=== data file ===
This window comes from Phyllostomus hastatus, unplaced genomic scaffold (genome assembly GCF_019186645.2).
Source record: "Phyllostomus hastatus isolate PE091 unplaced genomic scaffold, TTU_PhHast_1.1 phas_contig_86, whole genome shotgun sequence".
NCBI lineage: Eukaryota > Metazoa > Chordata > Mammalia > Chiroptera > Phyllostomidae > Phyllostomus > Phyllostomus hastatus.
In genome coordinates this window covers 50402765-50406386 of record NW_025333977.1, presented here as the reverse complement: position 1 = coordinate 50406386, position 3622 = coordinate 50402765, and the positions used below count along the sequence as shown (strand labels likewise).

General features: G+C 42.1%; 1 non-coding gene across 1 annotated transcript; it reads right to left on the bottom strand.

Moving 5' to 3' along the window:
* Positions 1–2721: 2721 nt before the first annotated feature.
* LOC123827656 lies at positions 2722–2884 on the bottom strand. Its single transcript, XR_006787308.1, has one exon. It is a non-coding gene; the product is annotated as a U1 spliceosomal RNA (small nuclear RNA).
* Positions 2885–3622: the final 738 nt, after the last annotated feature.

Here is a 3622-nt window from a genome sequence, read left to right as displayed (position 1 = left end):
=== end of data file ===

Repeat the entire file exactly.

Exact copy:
This window comes from Phyllostomus hastatus, unplaced genomic scaffold (genome assembly GCF_019186645.2).
Source record: "Phyllostomus hastatus isolate PE091 unplaced genomic scaffold, TTU_PhHast_1.1 phas_contig_86, whole genome shotgun sequence".
NCBI lineage: Eukaryota > Metazoa > Chordata > Mammalia > Chiroptera > Phyllostomidae > Phyllostomus > Phyllostomus hastatus.
In genome coordinates this window covers 50402765-50406386 of record NW_025333977.1, presented here as the reverse complement: position 1 = coordinate 50406386, position 3622 = coordinate 50402765, and the positions used below count along the sequence as shown (strand labels likewise).

General features: G+C 42.1%; 1 non-coding gene across 1 annotated transcript; it reads right to left on the bottom strand.

Moving 5' to 3' along the window:
* Positions 1–2721: 2721 nt before the first annotated feature.
* LOC123827656 lies at positions 2722–2884 on the bottom strand. Its single transcript, XR_006787308.1, has one exon. It is a non-coding gene; the product is annotated as a U1 spliceosomal RNA (small nuclear RNA).
* Positions 2885–3622: the final 738 nt, after the last annotated feature.

Here is a 3622-nt window from a genome sequence, read left to right as displayed (position 1 = left end):